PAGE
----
“[Amazon] is a technology giant,” Aurora CEO Chris Urmson said in a recent interview with Bloomberg Television. “We’re excited to have them as a partner.”

Urmson, who was born in Richmond, B.C., has come a long way from his days studying engineering at the University of Manitoba. A high-profile stint helping to spearhead Google’s self-driving ambitions boosted his profile and appeal to investors.

Amazon’s investment was part of a financing round which values two-year old Aurora at more than US$2.5 billion. “We’re building a driver. And the idea is you should be able to get in your car and sit back, read a book or have a nap and get from A to B,” said Urmson, who is working with automakers such as Volkswagen AG and Hyundai Motor Co. and testing vehicles on roads in Pennsylvania and California.

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Waymo LLC signage is displayed on the door of a Chrysler Pacifica autonomous vehicle in Chandler, Arizona. (Bloomberg)

A leap of faith

For traditional automakers, competing with the likes of Amazon, Tesla, Google and Uber has forced some tough decisions.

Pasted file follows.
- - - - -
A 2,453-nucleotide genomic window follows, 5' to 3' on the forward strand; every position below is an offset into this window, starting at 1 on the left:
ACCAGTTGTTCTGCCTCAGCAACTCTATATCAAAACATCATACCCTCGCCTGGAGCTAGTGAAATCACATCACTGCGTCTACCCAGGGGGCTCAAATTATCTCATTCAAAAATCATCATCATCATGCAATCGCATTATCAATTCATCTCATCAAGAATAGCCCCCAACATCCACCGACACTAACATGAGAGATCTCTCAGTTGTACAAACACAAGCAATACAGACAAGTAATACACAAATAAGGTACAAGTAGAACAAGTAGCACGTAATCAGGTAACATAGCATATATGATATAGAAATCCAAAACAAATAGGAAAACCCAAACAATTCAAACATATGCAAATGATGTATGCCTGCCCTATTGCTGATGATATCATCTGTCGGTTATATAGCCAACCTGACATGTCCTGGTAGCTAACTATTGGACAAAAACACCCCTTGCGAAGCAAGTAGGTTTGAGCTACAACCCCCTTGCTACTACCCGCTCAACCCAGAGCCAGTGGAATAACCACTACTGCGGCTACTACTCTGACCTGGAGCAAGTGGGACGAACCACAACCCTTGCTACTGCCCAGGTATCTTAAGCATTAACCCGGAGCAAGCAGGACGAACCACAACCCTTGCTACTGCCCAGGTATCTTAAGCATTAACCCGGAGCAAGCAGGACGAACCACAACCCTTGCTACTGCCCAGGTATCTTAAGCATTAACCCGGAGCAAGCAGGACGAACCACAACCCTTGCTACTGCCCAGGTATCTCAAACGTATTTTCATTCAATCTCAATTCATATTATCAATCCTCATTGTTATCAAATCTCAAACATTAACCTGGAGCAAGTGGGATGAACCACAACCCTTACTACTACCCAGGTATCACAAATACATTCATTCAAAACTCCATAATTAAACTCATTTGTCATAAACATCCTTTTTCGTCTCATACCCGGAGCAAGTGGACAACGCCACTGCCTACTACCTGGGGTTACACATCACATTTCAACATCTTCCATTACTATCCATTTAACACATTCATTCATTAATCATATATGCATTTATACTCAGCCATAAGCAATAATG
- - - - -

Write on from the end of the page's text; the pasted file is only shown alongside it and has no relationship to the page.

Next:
General Motors Co., for example, has been cutting jobs and announcing the closure of plants including that in Oshawa, Ont. As it sheds costs, it’s doubling down on its self-driving unit, Cruise. GM acquired the San Francisco-based startup in 2016 and plans to invest another US$1 billion in Cruise this year. GM CEO Mary Barra has also set a goal of launching a robo-taxi service by the end of 2019.

But investing heavily in self-driving is, on some levels, a leap of faith for companies that are more cash-strapped than tech giants. Not only are big investments required, but the companies funding that self-driving research are frequently encouraged by the AI community to share their findings publicly. 

"Self-driving cars...everybody wants to get a piece of it. This is a US$300 billion market. But our philosophy is that you should showcase the technology you have so the public can understand what you're building,” Uber’s Urtasun told BNN Bloomberg.

Self-driving hopefuls must also dedicate significant resources towards an ongoing dialogue with all levels of government.

In Ontario, the province has allowed select driverless cars on roads, as part of a pilot program. Companies participating in the program include BlackBerry, University of Waterloo, Uber, and auto parts giant Magna International Inc., which has also teamed up with ride-hailing company Lyft Inc. as part of a self-driving partnership.

But with uncertainty surrounding when self-driving cars will be a reality on the roads, it’s no surprise startups like Aurora are loading up their cash coffers with partners like Amazon as they wait for their investment bets to pay off. 

“It’s bridging between two industries — between the technology industry and the automotive industry. And anytime you have that kind of complexity, it take a while to figure it out,” Aurora’s Urmson told Bloomberg Television.